Article: Former SEC chair on the market risks even meme stock traders can’t afford to ignore

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Former SEC chair on the market risks even meme stock traders can’t afford to ignore

Eric Rosenbaum, 20 June 2021

The Wall Street establishment and the Reddit, Robinhood-fueled meme stock traders don’t see eye to eye, on just about anything. In fact, rolling eyes at the stock market’s traditional ways is inherent in trades like GameStop and AMC Entertainment.

Warnings from the market greats, like Warren Buffett, may as well be a badge of honor among the new traders. But one thing Buffett hasn’t noted in his criticisms of the “casino” atmosphere of this bull market and companies like Robinhood, which he has thoroughly beat on, is that when he was a young investor himself he had a fondness for “cigar butt” stocks — the dregs of the market, companies with a few puffs left in them — before he graduated to a more refined kind of investing that made him a billionaire. And that Buffett footnote raises an important point about the market’s newest investors. Continue reading “Article: Former SEC chair on the market risks even meme stock traders can’t afford to ignore”

Article: Financial Finger-Pointing Turns to Regulators

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Financial Finger-Pointing Turns to Regulators

Louise Story, Gretchen Morgenson

New York Times, 22 November 2011

In the whodunit of the financial crisis, Wall Street executives have pointed the blame at all kinds of parties — consumers who lied on their mortgage applications, investors who demanded access to risky mortgage bonds, and policy makers who kept interest rates low and failed to predict a housing market collapse.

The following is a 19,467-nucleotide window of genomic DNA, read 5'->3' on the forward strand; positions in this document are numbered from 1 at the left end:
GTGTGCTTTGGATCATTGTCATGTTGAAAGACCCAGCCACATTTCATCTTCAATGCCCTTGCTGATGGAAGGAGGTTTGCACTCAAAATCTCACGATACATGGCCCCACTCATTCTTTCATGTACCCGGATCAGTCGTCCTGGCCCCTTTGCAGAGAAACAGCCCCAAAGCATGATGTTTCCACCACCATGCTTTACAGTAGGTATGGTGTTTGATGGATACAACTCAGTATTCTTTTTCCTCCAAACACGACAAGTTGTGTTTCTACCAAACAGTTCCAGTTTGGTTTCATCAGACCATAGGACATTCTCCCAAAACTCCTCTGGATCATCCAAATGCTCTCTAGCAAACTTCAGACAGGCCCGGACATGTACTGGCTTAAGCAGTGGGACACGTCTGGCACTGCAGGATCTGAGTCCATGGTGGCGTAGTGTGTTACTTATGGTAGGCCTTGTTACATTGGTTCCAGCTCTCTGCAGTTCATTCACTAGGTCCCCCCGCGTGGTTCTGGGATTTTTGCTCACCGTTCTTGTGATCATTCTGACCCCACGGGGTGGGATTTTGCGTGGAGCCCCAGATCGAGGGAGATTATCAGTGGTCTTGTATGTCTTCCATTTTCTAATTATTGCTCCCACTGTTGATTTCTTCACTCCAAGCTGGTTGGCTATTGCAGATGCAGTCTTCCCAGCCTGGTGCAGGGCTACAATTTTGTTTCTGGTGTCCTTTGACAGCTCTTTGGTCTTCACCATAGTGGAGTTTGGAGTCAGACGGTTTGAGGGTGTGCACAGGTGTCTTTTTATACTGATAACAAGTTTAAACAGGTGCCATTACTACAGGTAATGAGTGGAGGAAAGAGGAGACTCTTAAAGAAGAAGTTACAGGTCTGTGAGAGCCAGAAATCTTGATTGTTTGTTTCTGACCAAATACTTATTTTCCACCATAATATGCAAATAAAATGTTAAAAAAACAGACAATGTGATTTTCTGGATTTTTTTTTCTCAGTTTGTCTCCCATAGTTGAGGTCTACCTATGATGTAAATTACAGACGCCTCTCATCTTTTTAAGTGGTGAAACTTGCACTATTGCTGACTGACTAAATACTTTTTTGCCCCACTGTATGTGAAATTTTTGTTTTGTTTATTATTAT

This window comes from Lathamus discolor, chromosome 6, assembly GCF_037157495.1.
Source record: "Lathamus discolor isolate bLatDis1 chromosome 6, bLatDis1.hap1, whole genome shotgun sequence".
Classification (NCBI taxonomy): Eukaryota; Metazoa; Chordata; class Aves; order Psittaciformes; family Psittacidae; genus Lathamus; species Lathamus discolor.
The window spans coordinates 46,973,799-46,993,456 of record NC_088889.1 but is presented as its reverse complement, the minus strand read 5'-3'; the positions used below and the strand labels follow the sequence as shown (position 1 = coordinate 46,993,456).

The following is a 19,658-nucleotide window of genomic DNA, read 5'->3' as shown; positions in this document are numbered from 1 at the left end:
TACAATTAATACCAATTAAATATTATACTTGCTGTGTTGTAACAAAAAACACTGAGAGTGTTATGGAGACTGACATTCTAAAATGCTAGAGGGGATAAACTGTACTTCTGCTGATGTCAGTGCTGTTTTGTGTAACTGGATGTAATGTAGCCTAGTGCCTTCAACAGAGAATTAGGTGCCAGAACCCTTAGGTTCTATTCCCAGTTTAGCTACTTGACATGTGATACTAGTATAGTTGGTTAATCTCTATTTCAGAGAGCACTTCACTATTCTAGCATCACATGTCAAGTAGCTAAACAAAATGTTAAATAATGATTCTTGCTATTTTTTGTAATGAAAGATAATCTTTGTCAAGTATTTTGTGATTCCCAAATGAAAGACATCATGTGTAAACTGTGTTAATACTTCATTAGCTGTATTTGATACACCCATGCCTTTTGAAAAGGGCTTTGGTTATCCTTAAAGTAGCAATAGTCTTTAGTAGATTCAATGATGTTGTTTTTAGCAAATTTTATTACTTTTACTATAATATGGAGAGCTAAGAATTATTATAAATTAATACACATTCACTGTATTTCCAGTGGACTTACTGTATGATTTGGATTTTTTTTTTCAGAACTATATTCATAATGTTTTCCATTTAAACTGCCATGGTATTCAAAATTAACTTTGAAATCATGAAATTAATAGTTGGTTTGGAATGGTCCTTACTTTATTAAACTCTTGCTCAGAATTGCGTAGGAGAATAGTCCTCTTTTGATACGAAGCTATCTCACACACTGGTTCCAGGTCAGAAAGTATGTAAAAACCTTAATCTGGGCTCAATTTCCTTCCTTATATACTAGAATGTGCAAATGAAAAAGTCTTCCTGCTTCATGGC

But a new defense has been mounted by a bank executive: my regulator told me to do it.

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Article: Some lawmakers also shorted stocks, congressional records show

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Some lawmakers also shorted stocks, congressional records show

Robert O’Harrow Jr., Dan Keating

The Washington Post, 5 May 2010

As Congress criticized Wall Street for the proliferation of risky derivatives investments and short-selling practices in recent years, some lawmakers privately made highly speculative investments in derivatives funds that sometimes aimed to profit from a decline in the overall performance of the stock market or Treasury bonds, congressional financial disclosure forms show.

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